An Alphabetical Analysis
Volume 6 - Doctrinal Truth - Page 126 of 270
The use of the word 'spirit' as a pledge or earnest does not occur here for
the first time.  We meet it in Romans 8 and there are accompanying features
in that chapter that illuminate Ephesians 1:13 while not speaking of it.  In
Romans 8:15 and 16 we read of 'the spirit of adoption', and that this spirit
bears witness with our spirit.  The structure of Romans 8:15 -17 is as
Romans 8:15 -17
Ye have received.
The sonship spirit.
We cry.
Abba Father.
spirit itself bears witness with our spirit.
We are the children of God.
And if children.
Then heirs.
Heirs of God.
This section, denominated 'the spirit of adoption', is balanced in the
structure of the chapter by verses 22 to 28, 'waiting for the adoption'.
Romans 8:15 speaks of the spirit of adoption enjoyed now in this life; Romans
8:23 speaks of the literal, future adoption, 'the redemption of the body',
for which the believer waits and which cannot be enjoyed apart from
resurrection.  What is called 'the spirit of adoption' in verse 15, is called
'the firstfruits' of the spirit in verse 23.  Now the firstfruits was a
pledge of the yet future harvest, so Paul, who wrote Romans 8, could link the
spirit of the promise with the earnest of a future inheritance.  Not only is
there in both passages the 'adoption', there is 'predestination' and 'hope'.
Let us turn then to the word 'earnest' and see what we can learn.  This
is arrhabon, a word exactly the same as the Hebrew of Genesis 38:17 except,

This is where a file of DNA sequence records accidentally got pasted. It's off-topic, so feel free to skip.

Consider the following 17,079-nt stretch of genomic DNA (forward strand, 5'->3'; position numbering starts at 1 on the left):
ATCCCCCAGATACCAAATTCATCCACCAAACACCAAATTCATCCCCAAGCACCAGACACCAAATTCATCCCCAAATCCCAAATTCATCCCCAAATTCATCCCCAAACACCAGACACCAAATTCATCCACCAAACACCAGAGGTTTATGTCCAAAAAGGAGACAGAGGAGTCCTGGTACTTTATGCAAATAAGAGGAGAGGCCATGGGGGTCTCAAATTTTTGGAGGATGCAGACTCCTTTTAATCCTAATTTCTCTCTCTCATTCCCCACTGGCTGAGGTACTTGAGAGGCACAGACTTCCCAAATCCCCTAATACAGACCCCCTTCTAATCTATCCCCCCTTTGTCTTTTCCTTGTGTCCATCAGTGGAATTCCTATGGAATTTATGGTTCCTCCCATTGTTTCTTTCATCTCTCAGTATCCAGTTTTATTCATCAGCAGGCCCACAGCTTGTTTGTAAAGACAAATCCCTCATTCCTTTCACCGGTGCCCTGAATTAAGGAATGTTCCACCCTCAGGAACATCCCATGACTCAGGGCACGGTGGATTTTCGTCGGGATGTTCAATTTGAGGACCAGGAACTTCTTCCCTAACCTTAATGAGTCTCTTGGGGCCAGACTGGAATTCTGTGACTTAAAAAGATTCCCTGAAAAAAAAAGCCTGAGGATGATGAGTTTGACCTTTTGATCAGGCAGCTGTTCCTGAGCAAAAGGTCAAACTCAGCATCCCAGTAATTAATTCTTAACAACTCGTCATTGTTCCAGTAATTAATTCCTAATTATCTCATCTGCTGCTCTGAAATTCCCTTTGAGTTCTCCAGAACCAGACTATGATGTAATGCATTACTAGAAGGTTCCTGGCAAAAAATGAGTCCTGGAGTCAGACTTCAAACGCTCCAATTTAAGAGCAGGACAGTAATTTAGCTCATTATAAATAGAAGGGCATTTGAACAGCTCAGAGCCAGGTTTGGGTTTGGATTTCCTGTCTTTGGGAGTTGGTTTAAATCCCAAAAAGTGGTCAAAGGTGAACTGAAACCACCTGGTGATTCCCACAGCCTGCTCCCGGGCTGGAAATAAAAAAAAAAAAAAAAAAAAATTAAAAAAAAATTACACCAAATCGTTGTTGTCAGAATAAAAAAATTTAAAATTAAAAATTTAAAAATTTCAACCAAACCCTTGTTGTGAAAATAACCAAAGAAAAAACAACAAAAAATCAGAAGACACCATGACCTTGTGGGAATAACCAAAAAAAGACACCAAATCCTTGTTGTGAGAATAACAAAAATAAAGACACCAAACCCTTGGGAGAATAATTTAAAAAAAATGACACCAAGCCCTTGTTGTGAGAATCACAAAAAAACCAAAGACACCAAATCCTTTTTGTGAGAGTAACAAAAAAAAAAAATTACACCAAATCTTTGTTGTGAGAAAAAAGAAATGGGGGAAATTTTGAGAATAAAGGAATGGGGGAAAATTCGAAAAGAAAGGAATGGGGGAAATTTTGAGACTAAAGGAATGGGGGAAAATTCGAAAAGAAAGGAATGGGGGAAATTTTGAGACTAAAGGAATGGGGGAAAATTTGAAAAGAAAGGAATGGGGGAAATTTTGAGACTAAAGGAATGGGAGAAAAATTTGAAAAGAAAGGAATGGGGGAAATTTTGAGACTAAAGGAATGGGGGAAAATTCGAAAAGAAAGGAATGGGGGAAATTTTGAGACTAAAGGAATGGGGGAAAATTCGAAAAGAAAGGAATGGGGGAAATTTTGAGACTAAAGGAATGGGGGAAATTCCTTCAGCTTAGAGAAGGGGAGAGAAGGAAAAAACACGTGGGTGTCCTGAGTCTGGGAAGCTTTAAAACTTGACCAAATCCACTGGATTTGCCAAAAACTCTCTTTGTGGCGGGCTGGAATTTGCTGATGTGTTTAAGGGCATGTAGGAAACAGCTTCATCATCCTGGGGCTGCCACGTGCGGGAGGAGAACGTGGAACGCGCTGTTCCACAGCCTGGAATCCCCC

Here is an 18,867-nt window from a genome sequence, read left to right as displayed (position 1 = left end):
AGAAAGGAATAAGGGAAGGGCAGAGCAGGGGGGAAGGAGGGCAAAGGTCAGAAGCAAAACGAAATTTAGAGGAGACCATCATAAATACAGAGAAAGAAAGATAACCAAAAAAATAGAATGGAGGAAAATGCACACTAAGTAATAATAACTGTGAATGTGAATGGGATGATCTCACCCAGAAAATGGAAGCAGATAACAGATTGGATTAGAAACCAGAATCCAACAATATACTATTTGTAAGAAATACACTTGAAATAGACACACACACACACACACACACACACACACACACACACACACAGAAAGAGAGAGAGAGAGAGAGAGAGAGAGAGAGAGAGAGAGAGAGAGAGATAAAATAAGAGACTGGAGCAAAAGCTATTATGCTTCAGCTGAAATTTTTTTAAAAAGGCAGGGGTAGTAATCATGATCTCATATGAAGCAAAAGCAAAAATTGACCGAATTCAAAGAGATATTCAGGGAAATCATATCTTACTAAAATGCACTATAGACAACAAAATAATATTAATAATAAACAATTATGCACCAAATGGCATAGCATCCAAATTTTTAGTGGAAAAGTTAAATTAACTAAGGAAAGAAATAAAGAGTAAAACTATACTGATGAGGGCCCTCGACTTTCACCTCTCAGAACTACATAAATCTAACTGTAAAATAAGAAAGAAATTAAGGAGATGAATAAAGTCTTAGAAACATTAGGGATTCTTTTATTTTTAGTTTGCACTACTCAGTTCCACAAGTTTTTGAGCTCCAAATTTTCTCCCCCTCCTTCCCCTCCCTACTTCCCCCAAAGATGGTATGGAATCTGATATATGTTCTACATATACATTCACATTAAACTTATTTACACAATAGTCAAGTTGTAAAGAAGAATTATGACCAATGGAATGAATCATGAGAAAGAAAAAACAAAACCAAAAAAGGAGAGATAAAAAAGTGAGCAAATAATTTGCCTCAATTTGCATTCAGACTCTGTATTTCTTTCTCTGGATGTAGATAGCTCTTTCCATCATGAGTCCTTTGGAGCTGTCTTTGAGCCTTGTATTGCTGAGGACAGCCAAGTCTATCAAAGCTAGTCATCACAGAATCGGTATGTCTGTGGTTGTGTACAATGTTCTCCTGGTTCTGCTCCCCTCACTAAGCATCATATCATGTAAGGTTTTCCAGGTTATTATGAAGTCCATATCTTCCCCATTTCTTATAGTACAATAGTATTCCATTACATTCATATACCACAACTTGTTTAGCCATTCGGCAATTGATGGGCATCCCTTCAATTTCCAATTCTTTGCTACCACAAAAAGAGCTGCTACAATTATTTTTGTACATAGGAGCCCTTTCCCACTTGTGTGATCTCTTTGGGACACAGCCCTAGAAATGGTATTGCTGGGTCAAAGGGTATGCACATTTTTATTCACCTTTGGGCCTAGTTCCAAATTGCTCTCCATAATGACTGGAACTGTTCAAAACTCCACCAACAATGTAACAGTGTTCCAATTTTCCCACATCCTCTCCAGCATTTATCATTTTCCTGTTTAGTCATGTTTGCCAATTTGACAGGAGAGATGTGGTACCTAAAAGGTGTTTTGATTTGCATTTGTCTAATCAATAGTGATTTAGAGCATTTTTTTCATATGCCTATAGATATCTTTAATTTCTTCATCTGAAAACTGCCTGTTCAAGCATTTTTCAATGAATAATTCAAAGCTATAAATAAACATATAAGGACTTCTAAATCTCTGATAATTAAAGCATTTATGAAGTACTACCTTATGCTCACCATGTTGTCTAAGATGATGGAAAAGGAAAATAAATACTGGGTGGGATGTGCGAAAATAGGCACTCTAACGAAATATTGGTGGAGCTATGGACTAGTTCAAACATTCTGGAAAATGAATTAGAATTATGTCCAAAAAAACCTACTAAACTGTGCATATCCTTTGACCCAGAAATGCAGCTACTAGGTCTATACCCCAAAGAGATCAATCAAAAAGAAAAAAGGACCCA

of course, the characters used are Hebrew instead of Greek.  Arrhabon seems
to have passed from the Phoenicians in their trading, to the Greeks, and
thence to the Romans, (Latin arrha, arrhabo).  Our English 'earnest' is a
descendant of this Hebrew word.  The terminal 't' is an addition, and like
many other additions it may have grown out of the idea that the word meant
one was in earnest when promising, and this form of speculation is a cause of
many etymological pitfalls.  In Middle English, the word was spelt ernes and
sometimes earles, whence comes the early English equivalent, 'earlspenny', a
term not unknown in some parts of Scotland today.  The English word was
derived from the Old French arrhes.
Blackstone in his commentary says of the earnest:
'If any part of the price is paid down, if it be but a penny, or any
portion of the goods delivered by way of earnest, the property of the
goods is absolutely bound by it ...'.
Erabon, the Hebrew word which appears in Greek form in Ephesians 1:14,
occurs three times in Genesis, chapter 38 and is translated 'pledge'.  The
simpler word arab occurs twenty -two times, and is translated 'surety',
'pledge', 'mortgage', 'engage', 'undertake', 'mingle', 'meddle' and 'sweet'.
Note although for certain reasons one word begins in English with 'e', and
the other with 'a', both represent the one Hebrew letter ayin.  It may not be